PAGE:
Catalyst | by Jako Boren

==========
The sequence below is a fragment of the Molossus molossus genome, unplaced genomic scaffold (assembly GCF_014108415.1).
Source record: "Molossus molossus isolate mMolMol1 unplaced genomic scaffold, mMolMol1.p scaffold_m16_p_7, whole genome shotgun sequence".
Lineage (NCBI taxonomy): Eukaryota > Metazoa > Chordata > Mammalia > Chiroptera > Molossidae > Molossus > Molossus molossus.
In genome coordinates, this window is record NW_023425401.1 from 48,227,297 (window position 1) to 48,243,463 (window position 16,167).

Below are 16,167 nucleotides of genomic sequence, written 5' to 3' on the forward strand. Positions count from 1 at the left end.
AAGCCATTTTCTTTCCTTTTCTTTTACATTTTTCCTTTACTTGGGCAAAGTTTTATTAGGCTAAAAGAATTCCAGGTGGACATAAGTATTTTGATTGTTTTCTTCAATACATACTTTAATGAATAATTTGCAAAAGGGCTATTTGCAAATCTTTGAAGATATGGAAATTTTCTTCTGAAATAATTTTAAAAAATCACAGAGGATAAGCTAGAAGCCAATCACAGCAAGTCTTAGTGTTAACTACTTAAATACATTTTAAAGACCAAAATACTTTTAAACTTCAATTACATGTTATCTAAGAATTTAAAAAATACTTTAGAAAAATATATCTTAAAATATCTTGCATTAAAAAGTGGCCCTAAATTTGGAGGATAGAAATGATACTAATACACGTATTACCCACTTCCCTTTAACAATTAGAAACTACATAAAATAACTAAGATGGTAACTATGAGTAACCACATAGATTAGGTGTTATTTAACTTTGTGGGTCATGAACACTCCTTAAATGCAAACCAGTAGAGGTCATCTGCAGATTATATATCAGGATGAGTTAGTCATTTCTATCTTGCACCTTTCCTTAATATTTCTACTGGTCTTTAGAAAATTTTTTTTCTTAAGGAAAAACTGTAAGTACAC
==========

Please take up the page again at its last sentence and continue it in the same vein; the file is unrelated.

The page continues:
In New York City, a staggering number of young adults are out of school, out of work (OSOW) or in low paying jobs. Many supplement with government aid in order to live, with little incentive or motivation for career advancement. Despite the City’s dedicated policies and investments in youth workforce development, only a portion of their programs address these OSOW young adults. Without developing the knowhow or means to change their circumstances, income immobility will become an escalating problem with ripple effects harming the City’s economy for years to come. Jako Borren, Director of Program Operation at Bedford Stuyvesant Restoration Corporation, the nation’s first community development corporation, identifies key deficits, missed opportunities and negative effects of the prevailing ‘transactional’ youth program model.